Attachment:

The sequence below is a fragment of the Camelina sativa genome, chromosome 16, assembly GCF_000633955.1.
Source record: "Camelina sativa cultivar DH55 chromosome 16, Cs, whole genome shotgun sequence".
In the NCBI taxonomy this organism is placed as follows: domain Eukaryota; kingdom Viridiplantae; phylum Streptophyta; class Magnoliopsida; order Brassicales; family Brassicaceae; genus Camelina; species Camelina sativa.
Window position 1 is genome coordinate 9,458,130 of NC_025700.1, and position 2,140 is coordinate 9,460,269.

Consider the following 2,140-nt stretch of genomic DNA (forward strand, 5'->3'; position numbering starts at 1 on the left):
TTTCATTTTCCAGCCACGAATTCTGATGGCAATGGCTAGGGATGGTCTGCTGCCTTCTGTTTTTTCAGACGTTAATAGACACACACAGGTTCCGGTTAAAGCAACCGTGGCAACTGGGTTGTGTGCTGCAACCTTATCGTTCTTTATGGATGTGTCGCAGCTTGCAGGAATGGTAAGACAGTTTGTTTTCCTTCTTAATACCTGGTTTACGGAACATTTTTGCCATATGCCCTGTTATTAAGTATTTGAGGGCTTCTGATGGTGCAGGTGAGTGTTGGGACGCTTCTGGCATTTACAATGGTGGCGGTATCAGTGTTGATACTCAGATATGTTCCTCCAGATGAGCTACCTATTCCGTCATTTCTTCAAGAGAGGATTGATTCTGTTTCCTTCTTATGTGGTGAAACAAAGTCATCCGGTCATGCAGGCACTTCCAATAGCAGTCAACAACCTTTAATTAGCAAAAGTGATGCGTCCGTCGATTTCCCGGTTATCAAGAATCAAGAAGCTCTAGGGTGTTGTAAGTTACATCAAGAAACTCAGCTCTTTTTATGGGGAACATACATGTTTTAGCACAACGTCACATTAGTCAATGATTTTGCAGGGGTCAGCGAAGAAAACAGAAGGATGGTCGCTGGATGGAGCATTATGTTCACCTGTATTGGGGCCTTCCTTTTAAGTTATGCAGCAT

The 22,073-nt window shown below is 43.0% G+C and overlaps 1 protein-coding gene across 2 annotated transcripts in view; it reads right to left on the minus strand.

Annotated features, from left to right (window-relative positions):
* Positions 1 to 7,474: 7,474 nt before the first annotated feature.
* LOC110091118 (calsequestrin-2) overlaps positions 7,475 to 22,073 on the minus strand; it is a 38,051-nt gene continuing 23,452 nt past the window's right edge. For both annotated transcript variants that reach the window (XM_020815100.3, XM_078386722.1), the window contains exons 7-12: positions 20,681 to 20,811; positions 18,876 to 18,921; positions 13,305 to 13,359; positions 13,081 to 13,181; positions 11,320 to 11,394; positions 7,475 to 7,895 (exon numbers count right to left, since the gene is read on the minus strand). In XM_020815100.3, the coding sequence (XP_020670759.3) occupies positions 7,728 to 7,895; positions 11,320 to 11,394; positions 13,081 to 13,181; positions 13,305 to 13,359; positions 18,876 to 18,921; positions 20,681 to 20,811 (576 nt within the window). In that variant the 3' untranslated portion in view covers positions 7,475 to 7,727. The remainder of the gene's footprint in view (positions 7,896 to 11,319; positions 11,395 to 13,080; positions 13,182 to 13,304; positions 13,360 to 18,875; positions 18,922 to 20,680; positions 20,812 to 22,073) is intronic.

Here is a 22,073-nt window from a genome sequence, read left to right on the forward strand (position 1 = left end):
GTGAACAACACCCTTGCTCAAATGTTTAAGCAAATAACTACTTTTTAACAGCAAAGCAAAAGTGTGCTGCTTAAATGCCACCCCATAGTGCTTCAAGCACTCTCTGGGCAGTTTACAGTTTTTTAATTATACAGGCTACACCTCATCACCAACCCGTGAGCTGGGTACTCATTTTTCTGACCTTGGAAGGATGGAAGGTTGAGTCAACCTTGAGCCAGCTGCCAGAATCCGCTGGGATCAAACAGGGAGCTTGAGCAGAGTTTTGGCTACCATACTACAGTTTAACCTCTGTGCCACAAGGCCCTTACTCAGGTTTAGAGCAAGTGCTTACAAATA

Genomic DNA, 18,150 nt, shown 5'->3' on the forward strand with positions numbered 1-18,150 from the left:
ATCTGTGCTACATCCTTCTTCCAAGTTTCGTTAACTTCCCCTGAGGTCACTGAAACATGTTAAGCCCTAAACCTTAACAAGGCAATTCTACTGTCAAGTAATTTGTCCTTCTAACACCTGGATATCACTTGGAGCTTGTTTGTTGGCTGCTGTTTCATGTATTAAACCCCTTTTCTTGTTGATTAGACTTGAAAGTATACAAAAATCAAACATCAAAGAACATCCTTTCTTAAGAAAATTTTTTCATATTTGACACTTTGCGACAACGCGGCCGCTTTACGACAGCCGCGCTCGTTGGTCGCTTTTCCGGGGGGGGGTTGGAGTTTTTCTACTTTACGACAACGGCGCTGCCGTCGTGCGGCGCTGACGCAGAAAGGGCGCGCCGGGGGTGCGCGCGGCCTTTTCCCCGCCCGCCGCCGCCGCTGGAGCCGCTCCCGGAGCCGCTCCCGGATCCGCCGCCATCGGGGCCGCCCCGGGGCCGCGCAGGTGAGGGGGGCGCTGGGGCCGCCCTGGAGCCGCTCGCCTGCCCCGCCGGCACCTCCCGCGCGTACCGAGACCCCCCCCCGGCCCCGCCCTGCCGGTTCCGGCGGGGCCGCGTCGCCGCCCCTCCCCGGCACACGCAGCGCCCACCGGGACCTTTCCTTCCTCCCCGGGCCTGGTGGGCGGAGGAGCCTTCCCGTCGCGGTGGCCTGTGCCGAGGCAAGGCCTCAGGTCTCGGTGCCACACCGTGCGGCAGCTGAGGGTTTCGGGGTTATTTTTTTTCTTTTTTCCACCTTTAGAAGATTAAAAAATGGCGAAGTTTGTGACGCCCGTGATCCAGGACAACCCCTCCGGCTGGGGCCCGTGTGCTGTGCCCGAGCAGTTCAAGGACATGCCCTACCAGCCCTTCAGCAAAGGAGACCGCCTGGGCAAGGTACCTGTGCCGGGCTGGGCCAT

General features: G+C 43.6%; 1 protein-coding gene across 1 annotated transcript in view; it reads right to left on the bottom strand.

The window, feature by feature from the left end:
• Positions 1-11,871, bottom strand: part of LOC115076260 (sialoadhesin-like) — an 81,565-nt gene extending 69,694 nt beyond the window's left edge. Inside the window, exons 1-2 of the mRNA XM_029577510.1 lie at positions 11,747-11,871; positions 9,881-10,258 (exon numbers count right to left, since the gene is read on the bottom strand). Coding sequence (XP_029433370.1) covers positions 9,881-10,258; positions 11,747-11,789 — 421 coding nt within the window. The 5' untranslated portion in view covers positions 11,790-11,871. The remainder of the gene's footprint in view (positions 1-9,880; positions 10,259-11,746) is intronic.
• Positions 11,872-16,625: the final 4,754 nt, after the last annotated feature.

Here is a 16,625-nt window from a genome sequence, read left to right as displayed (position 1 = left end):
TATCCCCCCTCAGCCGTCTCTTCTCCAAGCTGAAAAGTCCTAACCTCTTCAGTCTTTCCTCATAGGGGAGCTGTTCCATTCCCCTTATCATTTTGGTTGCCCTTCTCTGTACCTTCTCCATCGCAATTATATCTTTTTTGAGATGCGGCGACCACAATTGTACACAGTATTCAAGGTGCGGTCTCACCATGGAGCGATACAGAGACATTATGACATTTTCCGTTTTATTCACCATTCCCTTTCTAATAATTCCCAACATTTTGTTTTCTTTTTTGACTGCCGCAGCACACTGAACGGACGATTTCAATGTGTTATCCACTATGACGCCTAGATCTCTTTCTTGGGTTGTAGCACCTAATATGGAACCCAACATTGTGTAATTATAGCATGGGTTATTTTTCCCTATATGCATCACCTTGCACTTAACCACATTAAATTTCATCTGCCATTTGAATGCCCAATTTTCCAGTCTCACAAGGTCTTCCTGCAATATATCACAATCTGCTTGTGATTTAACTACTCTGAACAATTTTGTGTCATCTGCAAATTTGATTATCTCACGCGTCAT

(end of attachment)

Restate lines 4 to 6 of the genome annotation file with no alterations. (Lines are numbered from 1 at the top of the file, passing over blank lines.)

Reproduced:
Window position 1 is genome coordinate 9,458,130 of NC_025700.1, and position 2,140 is coordinate 9,460,269.

Consider the following 2,140-nt stretch of genomic DNA (forward strand, 5'->3'; position numbering starts at 1 on the left):
TTTCATTTTCCAGCCACGAATTCTGATGGCAATGGCTAGGGATGGTCTGCTGCCTTCTGTTTTTTCAGACGTTAATAGACACACACAGGTTCCGGTTAAAGCAACCGTGGCAACTGGGTTGTGTGCTGCAACCTTATCGTTCTTTATGGATGTGTCGCAGCTTGCAGGAATGGTAAGACAGTTTGTTTTCCTTCTTAATACCTGGTTTACGGAACATTTTTGCCATATGCCCTGTTATTAAGTATTTGAGGGCTTCTGATGGTGCAGGTGAGTGTTGGGACGCTTCTGGCATTTACAATGGTGGCGGTATCAGTGTTGATACTCAGATATGTTCCTCCAGATGAGCTACCTATTCCGTCATTTCTTCAAGAGAGGATTGATTCTGTTTCCTTCTTATGTGGTGAAACAAAGTCATCCGGTCATGCAGGCACTTCCAATAGCAGTCAACAACCTTTAATTAGCAAAAGTGATGCGTCCGTCGATTTCCCGGTTATCAAGAATCAAGAAGCTCTAGGGTGTTGTAAGTTACATCAAGAAACTCAGCTCTTTTTATGGGGAACATACATGTTTTAGCACAACGTCACATTAGTCAATGATTTTGCAGGGGTCAGCGAAGAAAACAGAAGGATGGTCGCTGGATGGAGCATTATGTTCACCTGTATTGGGGCCTTCCTTTTAAGTTATGCAGCAT